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Robert Rock talks about the high success emerging from Bankruptcy in the Northern District of New York State

uticaOD

Region ranks high in emerging from bankruptcy

By Philip A. Vanno
October 6, 2014

 

While no one ever wants to have to file for bankruptcy, those who find themselves in that situation locally can at least take solace in the fact that they are in good hands.

According to Administrative Office of the U.S. Courts, the Northern District of New York State, Oneida and Herkimer counties rank ninth in the nation in terms of successfully emerging from Chapter 13 bankruptcy.

Out of the 2,360 cases closed in 2013 involving non-business debtors in the Northern District — which covers more than 30 counties in the Utica, Syracuse and Albany areas — 1,600 were completed. And that 67.8 percent completion rate was 5.6 percent higher than 2012.

“A financial fresh start is clearly within reach in upstate, provided the debtors obtain experienced counsel who can help them propose a feasible plan that provides the required treatment of creditors’ claims,” said Robert J. Rock, senior council for Tully Rinckey PLLC in Albany, who has been practicing bankruptcy law throughout the state for more than three decades. “We have an environment that doesn’t exist everywhere in the country.”

Since the enactment of the Bankruptcy Abuse Prevention Consumer Protection Act of 2005, debtors whose income exceeded certain levels have been required to file for Chapter 13 instead of Chapter 7, under which creditors generally are repaid through the liquidation of assets.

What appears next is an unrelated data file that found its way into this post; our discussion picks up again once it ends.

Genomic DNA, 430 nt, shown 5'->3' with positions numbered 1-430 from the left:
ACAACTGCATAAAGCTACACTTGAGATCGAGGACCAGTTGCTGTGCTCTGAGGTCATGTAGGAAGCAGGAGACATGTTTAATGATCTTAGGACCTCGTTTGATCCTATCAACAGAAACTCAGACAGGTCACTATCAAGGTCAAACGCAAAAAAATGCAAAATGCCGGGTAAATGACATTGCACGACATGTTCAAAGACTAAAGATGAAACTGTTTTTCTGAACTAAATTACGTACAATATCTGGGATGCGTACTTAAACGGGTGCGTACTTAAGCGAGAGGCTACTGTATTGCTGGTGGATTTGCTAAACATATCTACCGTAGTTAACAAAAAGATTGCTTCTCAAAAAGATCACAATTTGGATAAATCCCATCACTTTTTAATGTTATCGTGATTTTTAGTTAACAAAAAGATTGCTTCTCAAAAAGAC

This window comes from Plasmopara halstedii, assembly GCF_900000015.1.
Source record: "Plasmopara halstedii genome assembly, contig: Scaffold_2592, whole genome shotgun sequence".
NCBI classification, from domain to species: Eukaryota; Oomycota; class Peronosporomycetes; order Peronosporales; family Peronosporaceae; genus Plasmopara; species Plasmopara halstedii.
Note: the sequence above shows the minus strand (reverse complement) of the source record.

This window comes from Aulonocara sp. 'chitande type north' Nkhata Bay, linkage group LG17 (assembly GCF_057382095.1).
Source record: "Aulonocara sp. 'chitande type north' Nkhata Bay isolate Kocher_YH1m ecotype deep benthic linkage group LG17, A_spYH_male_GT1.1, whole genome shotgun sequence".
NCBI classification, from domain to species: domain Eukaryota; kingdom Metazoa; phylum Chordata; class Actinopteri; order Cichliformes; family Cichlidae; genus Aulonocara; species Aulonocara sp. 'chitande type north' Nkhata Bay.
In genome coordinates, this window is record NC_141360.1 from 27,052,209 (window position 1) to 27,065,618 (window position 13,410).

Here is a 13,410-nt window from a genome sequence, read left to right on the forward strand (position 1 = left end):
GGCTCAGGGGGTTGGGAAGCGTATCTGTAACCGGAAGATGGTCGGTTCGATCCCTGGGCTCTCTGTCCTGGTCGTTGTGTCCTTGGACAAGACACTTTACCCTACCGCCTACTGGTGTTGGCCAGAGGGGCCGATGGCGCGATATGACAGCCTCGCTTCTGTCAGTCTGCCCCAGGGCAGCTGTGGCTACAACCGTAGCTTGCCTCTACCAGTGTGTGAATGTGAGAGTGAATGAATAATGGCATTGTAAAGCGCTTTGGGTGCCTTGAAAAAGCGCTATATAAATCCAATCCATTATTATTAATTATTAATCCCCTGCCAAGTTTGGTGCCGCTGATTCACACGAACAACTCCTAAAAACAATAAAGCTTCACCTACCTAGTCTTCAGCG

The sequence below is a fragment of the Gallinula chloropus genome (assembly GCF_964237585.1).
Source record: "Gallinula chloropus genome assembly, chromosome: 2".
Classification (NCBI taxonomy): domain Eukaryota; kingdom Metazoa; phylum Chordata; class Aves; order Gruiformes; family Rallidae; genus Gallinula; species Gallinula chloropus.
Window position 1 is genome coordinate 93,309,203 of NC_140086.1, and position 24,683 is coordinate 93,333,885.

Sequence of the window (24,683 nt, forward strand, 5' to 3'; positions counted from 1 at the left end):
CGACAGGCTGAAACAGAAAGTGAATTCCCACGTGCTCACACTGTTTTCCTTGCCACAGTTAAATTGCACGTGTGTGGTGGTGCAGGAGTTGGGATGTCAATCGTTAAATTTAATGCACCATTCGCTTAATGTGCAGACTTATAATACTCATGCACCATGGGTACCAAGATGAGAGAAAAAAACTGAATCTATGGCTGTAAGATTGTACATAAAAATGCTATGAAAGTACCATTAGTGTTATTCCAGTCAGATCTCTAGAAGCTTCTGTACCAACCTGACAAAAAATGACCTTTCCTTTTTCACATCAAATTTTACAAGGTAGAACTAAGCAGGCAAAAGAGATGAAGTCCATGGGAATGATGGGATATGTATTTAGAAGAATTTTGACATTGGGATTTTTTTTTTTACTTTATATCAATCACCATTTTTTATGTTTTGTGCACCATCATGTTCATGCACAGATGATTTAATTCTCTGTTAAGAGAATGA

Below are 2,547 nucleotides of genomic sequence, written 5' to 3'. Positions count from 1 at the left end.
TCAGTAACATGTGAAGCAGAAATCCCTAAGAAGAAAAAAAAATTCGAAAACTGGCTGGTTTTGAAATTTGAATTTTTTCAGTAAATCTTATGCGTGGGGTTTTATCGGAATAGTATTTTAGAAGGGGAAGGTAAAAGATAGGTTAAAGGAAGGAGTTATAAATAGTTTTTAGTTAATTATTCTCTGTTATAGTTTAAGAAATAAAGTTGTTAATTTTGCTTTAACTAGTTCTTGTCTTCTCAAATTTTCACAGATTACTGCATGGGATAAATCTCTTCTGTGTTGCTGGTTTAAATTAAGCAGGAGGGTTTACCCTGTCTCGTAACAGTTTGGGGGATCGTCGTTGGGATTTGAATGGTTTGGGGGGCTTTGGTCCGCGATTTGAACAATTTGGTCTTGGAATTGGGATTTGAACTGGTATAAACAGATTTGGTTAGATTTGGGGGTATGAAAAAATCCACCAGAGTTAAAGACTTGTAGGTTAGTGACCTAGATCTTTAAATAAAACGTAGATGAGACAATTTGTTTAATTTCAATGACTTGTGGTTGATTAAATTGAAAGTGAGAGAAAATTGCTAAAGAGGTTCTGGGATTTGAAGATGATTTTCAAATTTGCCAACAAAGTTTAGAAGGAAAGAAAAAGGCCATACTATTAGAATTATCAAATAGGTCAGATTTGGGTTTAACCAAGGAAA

Under Chapter 13, debtors must pay back creditors in accordance to a court-approved plan of repayment, and might be able to save property that would have to be sold under Chapter 7, such as stocks, real estate investments and vehicles.

Amy Fierro, assistant vice president of lending at First Source Federal Credit Union, said the main reasons people find themselves filing for Chapter 13 are because of job loss, divorce or catastrophic illness, and not because they have been careless with credit. She said that while there often is a stigma attached to bankruptcy, it actually can be a viable means of financial recovery.

“Sometimes, it’s the only option and it doesn’t have to be a bad thing,” said Fierro, who said 90 percent of First Source members who file for bankruptcy pay back all they owe. “The main thing is to keep a good relationship with the lender throughout the process … and not to fall back in to old patterns once you emerge.”

Chapter 13 repayment plans usually are completed in three to five years.

Rock, who has handled many cases in the Utica area over the years, said he believes the success rate is so high in the Northern District because of a combination of several factors, including judges who have been trustees and worked with trustees in the past, current trustees who are compassionate and willing to work with debtors, quality attorneys representing both sides who work in unison, and a population with a strong work ethic that doesn’t want anything handed to them.

“Having the high ranking that we do suggests that all of these synergies are firing together and allows a debtor to be more confident that the process will work for them,” Rock said. “The chances are dramatically better that you will be able to save your home and other assets.”

 

By the Numbers

- The Northern District of New York — which includes more than 30 counties in the Utica, Syracuse and Albany areas — saw 1,600 completed Chapter 13 bankruptcy plans out of 2,360 closed cases in 2013. That 67.8 percent completion rate is 5.6 percent higher than it was in 2012, and was good enough to rank the district ninth out of 94 federal judicial districts.

- Along with the Western District of New York, which finished fifth, the two upstate districts were well above the national rate of 45.2 percent, and only bested by the districts of Vermont, eastern Oklahoma, North Dakota and the Northern Marianna Islands. The Central District of California’s 12.5 percent completion rate was worst in the U.S. Source: Administrative Office of the U.S. Courts

 

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